There was some constructive criticism as well, asking for more depth and suggesting starting out with more general questions such as “What’s working?” and leading into more specific ones during the level-discussions. Well-taken. They’ll definitely be present in next quarter’s (requested and delivered!) training.
This evening I set up an information table in the front of the library to advertise my free classes for adults that take place in the back. My goal was to increase our presence in the library and to see if people who were in the library at around class time wanted to be students or volunteer teachers.
People were milling about near me or walking by. Nobody came up to talk to me for a while. Then a boy walked by and looked at the giveaway pencils I had out. He touched one but started to walk away. So I asked him if he wanted one. This led to a simple conversation, after which he walked away with a big smile and a sharp new pencil. About 15 seconds later, a man who had been sitting nearby pretending to ignore me came up to ask about classes. And a small line formed while he and I were talking.
Smiling and having shiny materials did not cause potential students to line up to talk with me. Seeing me be nice to that boy is what started it.
My conclusion: people want to work with people who treat people like people.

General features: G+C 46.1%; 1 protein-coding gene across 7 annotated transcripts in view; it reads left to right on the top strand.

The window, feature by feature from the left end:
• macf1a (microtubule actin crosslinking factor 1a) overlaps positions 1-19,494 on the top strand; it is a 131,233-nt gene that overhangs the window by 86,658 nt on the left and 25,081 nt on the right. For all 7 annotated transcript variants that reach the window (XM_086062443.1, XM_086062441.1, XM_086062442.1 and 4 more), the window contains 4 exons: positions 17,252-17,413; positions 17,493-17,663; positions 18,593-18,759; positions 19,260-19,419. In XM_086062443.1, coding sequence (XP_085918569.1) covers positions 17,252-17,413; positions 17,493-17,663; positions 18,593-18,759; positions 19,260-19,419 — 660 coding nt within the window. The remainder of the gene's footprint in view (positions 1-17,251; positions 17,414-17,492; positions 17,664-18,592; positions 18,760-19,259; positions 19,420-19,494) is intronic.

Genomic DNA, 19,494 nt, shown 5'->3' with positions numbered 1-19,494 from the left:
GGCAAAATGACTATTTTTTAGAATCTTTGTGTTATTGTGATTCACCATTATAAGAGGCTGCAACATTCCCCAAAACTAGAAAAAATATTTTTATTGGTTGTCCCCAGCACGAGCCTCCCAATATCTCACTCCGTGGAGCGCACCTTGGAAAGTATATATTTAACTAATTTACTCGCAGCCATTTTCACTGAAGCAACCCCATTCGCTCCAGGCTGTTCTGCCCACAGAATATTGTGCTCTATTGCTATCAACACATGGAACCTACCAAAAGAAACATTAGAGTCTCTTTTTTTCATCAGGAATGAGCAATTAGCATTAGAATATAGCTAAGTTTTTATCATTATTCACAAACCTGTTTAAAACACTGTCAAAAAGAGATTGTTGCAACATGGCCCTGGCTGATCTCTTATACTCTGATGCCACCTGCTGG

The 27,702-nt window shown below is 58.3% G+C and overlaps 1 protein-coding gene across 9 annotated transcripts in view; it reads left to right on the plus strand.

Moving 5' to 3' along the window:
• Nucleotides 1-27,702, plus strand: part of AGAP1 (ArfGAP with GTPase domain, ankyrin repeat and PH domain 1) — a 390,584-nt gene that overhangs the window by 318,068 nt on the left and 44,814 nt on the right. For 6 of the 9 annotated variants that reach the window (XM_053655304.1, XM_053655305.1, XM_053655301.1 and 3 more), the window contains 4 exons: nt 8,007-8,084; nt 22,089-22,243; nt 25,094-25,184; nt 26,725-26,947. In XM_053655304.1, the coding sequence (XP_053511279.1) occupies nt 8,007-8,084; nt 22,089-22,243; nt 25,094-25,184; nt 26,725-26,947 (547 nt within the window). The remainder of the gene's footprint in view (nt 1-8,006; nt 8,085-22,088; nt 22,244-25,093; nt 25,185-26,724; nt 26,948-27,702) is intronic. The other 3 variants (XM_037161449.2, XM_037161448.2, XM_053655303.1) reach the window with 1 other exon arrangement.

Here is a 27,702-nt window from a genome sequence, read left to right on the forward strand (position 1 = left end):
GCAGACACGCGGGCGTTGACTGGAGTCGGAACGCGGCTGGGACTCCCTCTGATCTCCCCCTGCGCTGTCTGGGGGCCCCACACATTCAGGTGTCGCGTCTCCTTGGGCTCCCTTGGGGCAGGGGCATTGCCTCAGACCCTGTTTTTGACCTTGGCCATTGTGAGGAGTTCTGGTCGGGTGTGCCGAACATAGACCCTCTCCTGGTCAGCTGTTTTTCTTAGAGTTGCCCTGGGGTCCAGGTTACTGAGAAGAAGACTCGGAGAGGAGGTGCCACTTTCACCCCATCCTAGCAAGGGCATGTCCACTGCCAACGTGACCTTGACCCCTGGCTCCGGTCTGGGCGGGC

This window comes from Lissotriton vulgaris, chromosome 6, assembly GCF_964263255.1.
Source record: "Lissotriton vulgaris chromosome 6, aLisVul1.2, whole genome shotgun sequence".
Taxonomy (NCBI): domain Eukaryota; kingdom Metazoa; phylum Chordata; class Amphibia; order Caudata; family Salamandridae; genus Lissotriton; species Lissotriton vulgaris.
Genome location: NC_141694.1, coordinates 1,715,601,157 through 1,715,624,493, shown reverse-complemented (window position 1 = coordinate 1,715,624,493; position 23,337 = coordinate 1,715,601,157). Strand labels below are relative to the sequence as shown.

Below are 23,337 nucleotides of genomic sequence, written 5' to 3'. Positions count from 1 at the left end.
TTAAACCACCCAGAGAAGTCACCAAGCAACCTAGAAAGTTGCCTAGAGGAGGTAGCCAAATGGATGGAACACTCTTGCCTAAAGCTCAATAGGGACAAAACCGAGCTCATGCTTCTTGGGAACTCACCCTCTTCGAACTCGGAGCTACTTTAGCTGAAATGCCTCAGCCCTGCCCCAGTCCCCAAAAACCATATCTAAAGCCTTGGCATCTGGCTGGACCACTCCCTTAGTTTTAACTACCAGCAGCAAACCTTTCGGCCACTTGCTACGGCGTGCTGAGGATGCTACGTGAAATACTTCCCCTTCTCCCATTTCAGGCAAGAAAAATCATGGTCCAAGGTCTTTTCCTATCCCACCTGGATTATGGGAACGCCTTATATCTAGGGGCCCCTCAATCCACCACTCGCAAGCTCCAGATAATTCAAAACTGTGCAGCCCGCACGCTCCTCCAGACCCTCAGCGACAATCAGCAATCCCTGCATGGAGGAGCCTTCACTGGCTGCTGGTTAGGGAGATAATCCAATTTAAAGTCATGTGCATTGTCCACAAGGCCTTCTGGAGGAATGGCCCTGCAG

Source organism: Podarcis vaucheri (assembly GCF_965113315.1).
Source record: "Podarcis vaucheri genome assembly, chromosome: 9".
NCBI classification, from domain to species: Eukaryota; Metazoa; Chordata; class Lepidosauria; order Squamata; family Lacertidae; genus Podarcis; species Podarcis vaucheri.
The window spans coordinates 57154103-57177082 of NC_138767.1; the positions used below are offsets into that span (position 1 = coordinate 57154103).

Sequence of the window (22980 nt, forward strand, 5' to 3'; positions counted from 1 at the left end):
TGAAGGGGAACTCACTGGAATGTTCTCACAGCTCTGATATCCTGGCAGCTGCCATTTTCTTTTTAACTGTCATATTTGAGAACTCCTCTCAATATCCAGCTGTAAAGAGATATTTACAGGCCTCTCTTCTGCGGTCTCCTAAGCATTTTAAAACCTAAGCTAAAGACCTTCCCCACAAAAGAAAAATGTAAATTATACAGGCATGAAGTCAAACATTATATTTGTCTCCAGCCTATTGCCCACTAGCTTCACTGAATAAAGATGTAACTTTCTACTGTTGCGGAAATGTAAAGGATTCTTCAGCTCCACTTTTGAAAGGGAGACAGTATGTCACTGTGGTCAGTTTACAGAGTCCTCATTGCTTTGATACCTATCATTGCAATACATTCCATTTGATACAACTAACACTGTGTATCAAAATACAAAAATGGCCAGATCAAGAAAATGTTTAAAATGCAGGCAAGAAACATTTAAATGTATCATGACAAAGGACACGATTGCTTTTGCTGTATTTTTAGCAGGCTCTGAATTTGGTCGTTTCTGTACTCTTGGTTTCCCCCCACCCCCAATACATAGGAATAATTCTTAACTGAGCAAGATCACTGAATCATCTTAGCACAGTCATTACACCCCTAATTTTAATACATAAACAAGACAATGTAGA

Wednesdays are new student registration day at my learning center. I’d never get anything done if I took new students whenever they walked in or called, so I have everyone come to fill out their application and take their placement test on one evening out of the week.
Yesterday I had 8 students signed up for registration, and I usually get additional people who haven’t contacted me. That would have been pretty chaotic, even for me. So I did the unthinkable. I asked for help.
It was great. My volunteer told people about the schedule and helped with the application. Then I could focus on finding the right test for each student and monitoring their progress. We ended up only having five new students (it was about 3 degrees outside, so I wasn’t surprised) but it was still a much calmer, more controlled process than other nights with five or so intakes.
So I want to know why it took me so long to ask for help, and why it still feels a little like cheating to change the system so that I’m not needing to juggle five (or eight) people at once.
This leaped off the page at me for learning centers. I love my learning center, and one of the things I love about it is its unpredictability. What with our student population facing transportation and childcare barriers, our entirely unpaid teaching staff, and our geographic propensity for extreme weather conditions (last Thursday it was -10 outside), there’s a whole lot of unpredictability. Unfortunately, many of the surprises end up being challenges: absences of people or materials; having planning take longer than you thought (doesn’t it always?); feeling more tired than you thought you would.
It’s kind of a forehead-smacker that a coordinator can (partially) take control by making a few surprises, and making them positive ones. A card, a balloon, a tasty treat, a “congratulations” for x number of hours spent at the learning center. Duh – but I’m not sure it would’ve occurred to me in those terms. Thanks, Seth!
I guess the catch is that lack of time tends to be one of the challenging surprises that comes up repeatedly for me, and contriving positive surprises takes time. Yet another matter of achieving a delicate balance.
How do you balance the need to control/fix unpleasant surprises and to create pleasant ones?